• Jason E. Fort

Lamenting Over a Nation, Yet Realizing Hope



A fellow Christian philosopher and I were discussing his epiphany during the great American passtime of baseball. He described to me how awesome it was to sit with his son at a Braves baseball game, and the sheer thrill and eruption of the stadium as a left handed hitter hit a surprise home run off a left handed pitcher, to win the game.


He continued to describe his realization, at that moment, of how much more wonderful and thrilling the moment will be when we who claim Jesus as our Lord and Savior see Him return.

"Can't you just picture it?" I can't help but think of a poem I wrote years ago about another exciting divine image in my mind's eye.


I loved his emotion and reverie he shared with me about that moment for a father and his son, and how he reminded me of what matters most; The Father and The Son.


I went on to share with him that there was a time when I used to get excited and thrilled over moments like that, in just about any sport. I lamented with him over the decadence of American society, and the rapid decline of American institutions and American trends of wholesomeness, that used to help this country shine like a beacon on top of a hill. I told him, almost ashamed, that I just can't get excited about those things anymore. But I did follow up, speaking to his epiphany, that the older I've gotten, the more I find joy in looking forward to Jesus returning. He basically brought up the idea first, when as we spoke, he looked forward to either seeing Jesus because he knew the next big life event he really had left (besides grandchildren) was either going to meet Jesus, or Jesus coming again. We both agreed that the latter is certainly a possibility.


I love these conversations with fellow believers, and yet I do lament over my country often. It even makes me angry, and my son has often pointed out this flaw in my personality. It does tend to make its ugly presence known; the anger that is.


But it makes me mad and sad at the same time, when I think about how American society has desecrated the institution of marriage. It saddens me when I think about how we've created a culture of fear in our children, conditioning them to not think for themselves, and fear going outside without showing their faces, for fear of disease. It angers me to know that a country that was built through trials and tribulation into embracing people's differences, has turned into a place where culture doesn't accept you unless you are part of division created to force us all into conflict. It makes me almost ashamed to be American, to know how passively our citizens have given in to putting government on a pedestal, trusting the government elites to care for our every need, and protect us from disease, as if the government is a God.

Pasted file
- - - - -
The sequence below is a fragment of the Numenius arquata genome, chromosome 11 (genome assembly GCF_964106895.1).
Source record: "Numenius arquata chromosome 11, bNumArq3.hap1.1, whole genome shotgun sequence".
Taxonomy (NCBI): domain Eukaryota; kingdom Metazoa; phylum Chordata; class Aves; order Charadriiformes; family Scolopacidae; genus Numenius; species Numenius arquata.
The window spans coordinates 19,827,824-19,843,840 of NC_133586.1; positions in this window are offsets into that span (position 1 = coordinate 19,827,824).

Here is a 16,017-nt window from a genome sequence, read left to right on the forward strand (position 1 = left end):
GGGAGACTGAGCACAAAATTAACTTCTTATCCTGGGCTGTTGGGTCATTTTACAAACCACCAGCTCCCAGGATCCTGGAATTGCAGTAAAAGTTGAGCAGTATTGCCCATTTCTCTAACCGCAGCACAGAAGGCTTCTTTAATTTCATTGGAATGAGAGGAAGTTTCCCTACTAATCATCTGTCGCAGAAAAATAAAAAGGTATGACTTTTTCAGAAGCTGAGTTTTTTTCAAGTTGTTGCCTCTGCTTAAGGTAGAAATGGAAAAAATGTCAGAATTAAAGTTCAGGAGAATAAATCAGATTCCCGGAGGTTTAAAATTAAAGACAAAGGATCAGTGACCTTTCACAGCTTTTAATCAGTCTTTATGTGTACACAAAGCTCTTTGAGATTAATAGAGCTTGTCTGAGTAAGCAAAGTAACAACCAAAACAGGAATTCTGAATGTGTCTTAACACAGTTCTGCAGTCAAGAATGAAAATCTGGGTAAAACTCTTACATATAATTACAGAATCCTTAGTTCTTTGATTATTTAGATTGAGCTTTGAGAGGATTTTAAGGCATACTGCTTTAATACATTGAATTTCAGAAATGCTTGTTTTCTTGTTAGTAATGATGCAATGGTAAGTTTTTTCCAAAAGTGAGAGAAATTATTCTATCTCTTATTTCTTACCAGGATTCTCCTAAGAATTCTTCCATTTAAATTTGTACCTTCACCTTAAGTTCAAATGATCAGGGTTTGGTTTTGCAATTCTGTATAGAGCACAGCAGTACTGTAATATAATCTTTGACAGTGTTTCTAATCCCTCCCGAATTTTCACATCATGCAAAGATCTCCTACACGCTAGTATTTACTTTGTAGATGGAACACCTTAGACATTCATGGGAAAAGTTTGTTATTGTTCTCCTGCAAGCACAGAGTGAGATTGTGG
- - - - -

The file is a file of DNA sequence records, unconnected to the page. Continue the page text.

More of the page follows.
And yet, these things cannot take away our hope.


As I sat in the worship service in my church today, Revelation 21, verses 3-4 were up on the screen at one point.

"3 And I heard a loud voice from the throne saying, “Look! God’s dwelling place is now among the people, and he will dwell with them. They will be his people, and God himself will be with them and be their God.4 ‘He will wipe every tear from their eyes. There will be no more death’[b] or mourning or crying or pain, for the old order of things has passed away.”

Earlier in the service, the all too familiar words that I've often associated with having no reason to fear this world; Psalm 23 were both in one of our worship songs and quoted on the projection screen. These words echo in my mind: "Surely your goodness and love will follow me all the days of my life, and I will dwell in the house of the Lord forever."


Whenever I read or hear those words, especially in the form of a song, I cannot help but think of the imagery created by my friend's sincere description of his realization in that moment after a home run. If I could somehow hold on to that feeling of elation; if I could just bottle it up and drink a sip of God's holiness whenever I get down, perhaps all of this middle age lamenting can be seen for what it is; fruitless, wasted time.


But hey - that's why, through patterns of history, and God's divine wisdom, mercy, and grace, God gave us His word...and the Word made flesh. That joy I want to just find in a bottle is available anytime. I need only to remember to pray, and spend time with God in scripture. All these other things we have in this world, and in our nation, that have caused me to lament in the past (and probably more in the future) will pass away.


What was it Martin Luther King, Jr. said?

"Keep your eyes on the prize."

That prize is a new heaven and a new earth. And it's certainly worth keeping our eyes on.


God bless you today, and every day. And may the times of lamenting also forever pass away.


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